Silk is archival and has been used as a medium of expression for a long time. Records indicate that silk has been in production before 6803 BC with examples of brightly colored silk found in China from the third and fourth century BC. Even though my work is conemporary and new in its approach, the use of silk was being used long before canvas or paper ever was.
Protecting Fine Art Silk Paintings
All the silk painting I produce becomes sealed into the fabric, and therefore the dyes are bound in the fiber. This makes the peaces hand washable using a mild soap and able to be ironed with high heat.
Light - UV light can fade the colors in a textile. The best way to protect a silk painting is to keep it out of direct sunlight. Framing the artwork under UV-protected glass such as museum glass can eliminate the impact of fading but general you should store your painted silks away from direct sunlight.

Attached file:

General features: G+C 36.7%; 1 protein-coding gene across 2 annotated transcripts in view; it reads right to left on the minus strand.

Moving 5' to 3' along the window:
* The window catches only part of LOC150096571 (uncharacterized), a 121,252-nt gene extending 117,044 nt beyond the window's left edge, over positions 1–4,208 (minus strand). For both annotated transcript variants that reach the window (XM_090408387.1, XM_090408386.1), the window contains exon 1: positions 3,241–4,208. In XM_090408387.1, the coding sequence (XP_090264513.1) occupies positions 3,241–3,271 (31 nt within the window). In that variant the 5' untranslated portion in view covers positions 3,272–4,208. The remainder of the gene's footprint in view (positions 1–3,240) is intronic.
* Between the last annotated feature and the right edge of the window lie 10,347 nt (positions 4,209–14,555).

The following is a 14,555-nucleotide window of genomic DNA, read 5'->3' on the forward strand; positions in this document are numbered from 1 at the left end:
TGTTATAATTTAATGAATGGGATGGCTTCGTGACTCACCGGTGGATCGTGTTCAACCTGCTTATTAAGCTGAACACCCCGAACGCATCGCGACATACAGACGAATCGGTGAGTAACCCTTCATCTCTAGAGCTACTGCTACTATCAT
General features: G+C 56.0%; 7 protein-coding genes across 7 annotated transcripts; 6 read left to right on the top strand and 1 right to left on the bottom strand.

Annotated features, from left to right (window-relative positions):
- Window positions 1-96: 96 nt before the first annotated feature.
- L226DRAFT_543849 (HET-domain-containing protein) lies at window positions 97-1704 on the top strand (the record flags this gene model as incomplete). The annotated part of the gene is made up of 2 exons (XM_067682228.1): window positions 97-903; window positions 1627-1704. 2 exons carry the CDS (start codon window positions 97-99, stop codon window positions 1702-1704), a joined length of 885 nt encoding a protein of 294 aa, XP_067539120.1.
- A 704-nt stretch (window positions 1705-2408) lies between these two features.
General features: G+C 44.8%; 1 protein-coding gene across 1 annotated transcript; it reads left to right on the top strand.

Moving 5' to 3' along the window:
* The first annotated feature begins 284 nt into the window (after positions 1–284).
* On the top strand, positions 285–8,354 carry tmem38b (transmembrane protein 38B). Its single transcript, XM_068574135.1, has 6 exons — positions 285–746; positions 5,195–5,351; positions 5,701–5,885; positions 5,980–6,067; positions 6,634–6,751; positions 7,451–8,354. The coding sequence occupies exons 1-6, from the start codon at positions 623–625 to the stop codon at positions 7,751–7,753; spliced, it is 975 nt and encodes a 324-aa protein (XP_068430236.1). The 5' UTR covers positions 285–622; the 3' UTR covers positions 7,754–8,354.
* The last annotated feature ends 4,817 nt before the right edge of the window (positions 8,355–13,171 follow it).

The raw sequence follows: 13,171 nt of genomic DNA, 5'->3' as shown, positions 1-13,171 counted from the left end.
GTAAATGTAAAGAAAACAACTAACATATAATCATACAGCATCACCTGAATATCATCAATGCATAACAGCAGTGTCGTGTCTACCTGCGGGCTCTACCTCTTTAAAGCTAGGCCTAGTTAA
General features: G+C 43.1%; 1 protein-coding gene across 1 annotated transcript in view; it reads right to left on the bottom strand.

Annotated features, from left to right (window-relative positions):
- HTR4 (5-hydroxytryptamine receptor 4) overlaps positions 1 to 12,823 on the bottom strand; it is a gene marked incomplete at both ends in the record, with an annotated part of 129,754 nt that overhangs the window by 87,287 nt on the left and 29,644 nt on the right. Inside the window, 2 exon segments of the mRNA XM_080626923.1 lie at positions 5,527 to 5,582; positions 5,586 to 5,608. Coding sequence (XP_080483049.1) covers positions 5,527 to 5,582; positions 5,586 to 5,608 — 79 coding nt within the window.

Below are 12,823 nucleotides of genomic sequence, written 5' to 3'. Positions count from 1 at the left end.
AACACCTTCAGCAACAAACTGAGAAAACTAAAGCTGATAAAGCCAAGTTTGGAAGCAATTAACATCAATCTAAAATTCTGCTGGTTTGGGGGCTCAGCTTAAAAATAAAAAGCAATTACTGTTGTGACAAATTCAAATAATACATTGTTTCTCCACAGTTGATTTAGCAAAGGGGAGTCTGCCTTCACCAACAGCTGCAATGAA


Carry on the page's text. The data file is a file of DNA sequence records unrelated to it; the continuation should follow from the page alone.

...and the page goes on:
Moisture - Silk resists mildew and most other bacteria and fungi but moisture and humidity can make the silk fiber brittle over time. If framing a silk work under glass, make sure there is air flow around the painting to reduce the possibility of moisture build up and generally keep silk artwork in humidity controlled environments.
You can find more information on the history or biochemistry of silk and silk painting in the book ‘Silk’ by Mary Schoeser, Yale University Press, 2007